jump to navigation

Understanding US Assistance to Honduras, Post-Zelaya September 17, 2009

Posted by Rebecca Williams in Analysis.
Tags: , , , ,


The people of Honduras celebrated their Independence Day this week amidst the ongoing constitutional crises that lead to the removal of President Manuel Zelaya in June 2009.  Since that time, Roberto Micheletti’s interim government has failed to garner any significant international support as the Organization of American States (OAS), the UN General Assembly, and the US have called for Mr. Zelaya’s immediate return.

Both President Obama and Secretary Clinton have stated that what took place in Honduras was a coup d’éta, yet unlike the OAS and the UN, the Administration has not officially made the declaration.  The Department of State has avoided this determination because Section 7008 of the FY 2009 Foreign Operations Bill prohibits appropriated funds “to be obligated or expended in any country whose elected head of state is deposed by a military coup.”  This means that only assistance programs with “not-withstanding authority” could be used, such as counterterrorism, counter-drug, disaster assistance, and humanitarian assistance.

Despite this, State recently announced that it will formally terminate US assistance to the Government of Honduras, therefore increasing pressure on the de facto Honduran government.  This termination follows the suspension of US assistance to Honduras in June, immediately following Mr. Zelaya’s removal.  Below is an itemized list of terminated programs and amounts.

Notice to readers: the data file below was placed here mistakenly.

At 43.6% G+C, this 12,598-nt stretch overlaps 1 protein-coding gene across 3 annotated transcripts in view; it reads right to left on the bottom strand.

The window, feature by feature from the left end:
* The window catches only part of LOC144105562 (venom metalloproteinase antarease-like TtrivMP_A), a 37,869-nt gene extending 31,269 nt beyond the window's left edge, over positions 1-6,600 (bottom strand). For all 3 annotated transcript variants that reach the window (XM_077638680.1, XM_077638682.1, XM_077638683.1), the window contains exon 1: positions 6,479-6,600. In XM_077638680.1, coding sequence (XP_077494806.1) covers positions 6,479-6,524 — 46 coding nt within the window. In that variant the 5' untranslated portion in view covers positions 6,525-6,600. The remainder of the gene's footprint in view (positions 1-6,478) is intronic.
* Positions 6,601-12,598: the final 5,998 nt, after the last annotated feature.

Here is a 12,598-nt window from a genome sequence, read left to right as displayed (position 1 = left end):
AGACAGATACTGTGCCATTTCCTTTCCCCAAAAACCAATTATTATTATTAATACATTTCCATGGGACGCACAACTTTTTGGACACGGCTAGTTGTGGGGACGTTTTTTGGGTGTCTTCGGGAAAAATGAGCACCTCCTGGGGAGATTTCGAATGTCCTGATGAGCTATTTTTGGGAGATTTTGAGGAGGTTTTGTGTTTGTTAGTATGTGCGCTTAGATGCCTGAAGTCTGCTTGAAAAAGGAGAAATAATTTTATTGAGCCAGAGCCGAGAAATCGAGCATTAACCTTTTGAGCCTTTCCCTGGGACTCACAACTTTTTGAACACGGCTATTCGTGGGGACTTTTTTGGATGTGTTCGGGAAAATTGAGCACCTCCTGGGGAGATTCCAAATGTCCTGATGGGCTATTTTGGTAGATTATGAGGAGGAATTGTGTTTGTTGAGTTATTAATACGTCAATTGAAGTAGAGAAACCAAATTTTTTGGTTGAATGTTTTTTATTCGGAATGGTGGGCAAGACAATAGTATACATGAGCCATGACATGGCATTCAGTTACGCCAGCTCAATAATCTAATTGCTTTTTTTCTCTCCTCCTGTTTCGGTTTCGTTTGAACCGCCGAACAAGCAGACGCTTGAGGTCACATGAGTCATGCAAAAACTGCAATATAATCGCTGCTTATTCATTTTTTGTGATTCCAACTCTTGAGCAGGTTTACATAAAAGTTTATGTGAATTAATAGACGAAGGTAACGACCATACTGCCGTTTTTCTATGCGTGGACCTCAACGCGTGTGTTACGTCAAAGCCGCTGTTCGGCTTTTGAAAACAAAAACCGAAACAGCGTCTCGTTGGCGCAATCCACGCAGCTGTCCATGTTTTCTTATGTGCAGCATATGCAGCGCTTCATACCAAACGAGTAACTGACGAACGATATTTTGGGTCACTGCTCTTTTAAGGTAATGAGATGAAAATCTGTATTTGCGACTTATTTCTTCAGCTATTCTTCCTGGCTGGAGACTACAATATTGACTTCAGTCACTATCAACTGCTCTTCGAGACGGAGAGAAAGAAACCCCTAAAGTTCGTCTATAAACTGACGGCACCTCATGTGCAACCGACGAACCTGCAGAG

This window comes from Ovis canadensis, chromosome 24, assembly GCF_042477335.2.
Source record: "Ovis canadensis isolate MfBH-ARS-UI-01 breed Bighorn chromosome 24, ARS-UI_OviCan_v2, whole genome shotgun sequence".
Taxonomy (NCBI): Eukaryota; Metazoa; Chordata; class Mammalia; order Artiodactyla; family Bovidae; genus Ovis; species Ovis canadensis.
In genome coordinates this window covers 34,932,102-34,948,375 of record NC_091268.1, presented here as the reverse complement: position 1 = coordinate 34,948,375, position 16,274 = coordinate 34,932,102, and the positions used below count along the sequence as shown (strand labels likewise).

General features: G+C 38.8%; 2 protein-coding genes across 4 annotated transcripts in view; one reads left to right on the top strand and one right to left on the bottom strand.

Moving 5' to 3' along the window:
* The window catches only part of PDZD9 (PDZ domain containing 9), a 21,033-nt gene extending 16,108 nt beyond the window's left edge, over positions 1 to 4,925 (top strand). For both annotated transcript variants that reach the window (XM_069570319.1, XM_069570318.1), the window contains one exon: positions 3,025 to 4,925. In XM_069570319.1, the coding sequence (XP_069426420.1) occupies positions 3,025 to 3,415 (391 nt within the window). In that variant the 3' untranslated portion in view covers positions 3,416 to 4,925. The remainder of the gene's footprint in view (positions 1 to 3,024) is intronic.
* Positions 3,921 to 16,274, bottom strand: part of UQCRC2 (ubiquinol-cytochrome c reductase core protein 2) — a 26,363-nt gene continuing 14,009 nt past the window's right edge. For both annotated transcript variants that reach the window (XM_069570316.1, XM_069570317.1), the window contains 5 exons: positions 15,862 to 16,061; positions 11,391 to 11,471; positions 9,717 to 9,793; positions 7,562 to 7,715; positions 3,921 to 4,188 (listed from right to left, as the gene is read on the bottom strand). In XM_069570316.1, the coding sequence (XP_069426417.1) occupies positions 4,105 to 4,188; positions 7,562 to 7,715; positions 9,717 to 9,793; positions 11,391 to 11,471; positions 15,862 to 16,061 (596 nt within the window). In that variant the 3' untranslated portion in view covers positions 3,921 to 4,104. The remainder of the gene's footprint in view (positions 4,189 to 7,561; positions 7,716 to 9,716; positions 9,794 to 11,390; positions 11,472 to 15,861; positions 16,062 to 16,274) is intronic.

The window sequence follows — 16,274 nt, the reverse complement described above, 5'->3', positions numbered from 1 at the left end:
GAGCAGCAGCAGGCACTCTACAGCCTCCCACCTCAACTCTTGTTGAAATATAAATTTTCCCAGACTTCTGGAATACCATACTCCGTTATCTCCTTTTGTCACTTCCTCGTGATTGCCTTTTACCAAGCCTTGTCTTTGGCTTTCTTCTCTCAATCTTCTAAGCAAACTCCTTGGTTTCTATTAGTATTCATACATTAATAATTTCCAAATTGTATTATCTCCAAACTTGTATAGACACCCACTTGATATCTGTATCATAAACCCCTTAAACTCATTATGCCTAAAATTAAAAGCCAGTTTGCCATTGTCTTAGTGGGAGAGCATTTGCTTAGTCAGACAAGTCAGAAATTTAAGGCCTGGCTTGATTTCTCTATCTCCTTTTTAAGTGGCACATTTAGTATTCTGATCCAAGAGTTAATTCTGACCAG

Terminated Assistance to Honduras

($ in thousands)

International Affairs: State / USAID

Foreign Military Financing (FMF)


International Military Education and Training (IMET)


Global Peacekeeping Operations (PKO)


Development Assistance/ Economic Support Fund (DA / ESF)


Global Health and Child Survival (GHCS)


Independent 150 Agencies

Millennium Challenge Corporation (MCC)


Department of Defense

Section 1206


Total Terminated Funding


BFAD has taken each section and more fully explained the context surrounding these cuts.

US Assistance to Honduras: International Affairs: State/ USAID

US Assistance to Honduras

In the International Affairs budget, programs for Honduras receive, on average, about $41 million ($40.5 million in FY 2008; $43.2 million in FY 2009).  The bulk of US assistance to Honduras supports programs in Global Health and Child Services (GHCS) and Development Assistance (DA).  In FY 2008, GHCS and DA accounted for 69 percent of total assistance for Honduras; in FY 2009 GHCS and DA totaled 80 percent.  PL 480 Title II food assistance programs made up 25 percent of programs in FY 2008, and 19 percent in FY 2009.  Security assistance programs (INCLE, IMET, FMF) were the smallest portion of US assistance, totaling 5 percent in FY 2008 and 3 percent in FY 2009.  Honduras does receive, however, Section 1206 funds, explained in detail below.

The FY 2010 request for Honduras is $68.2 million, 58 percent higher than FY 2009 enacted level.  The large increase is for the new Food Security Initiative in the Development Assistance (DA) Account, which would provide technical assistance to help small farmers increase productivity.  DA would also support initiatives to reform key trade and investment policies to open marks and take advantage of CAFTA-DR.  In breaking with past fiscal years, the administration did not request any PL 480 Title II food assistance for Honduras.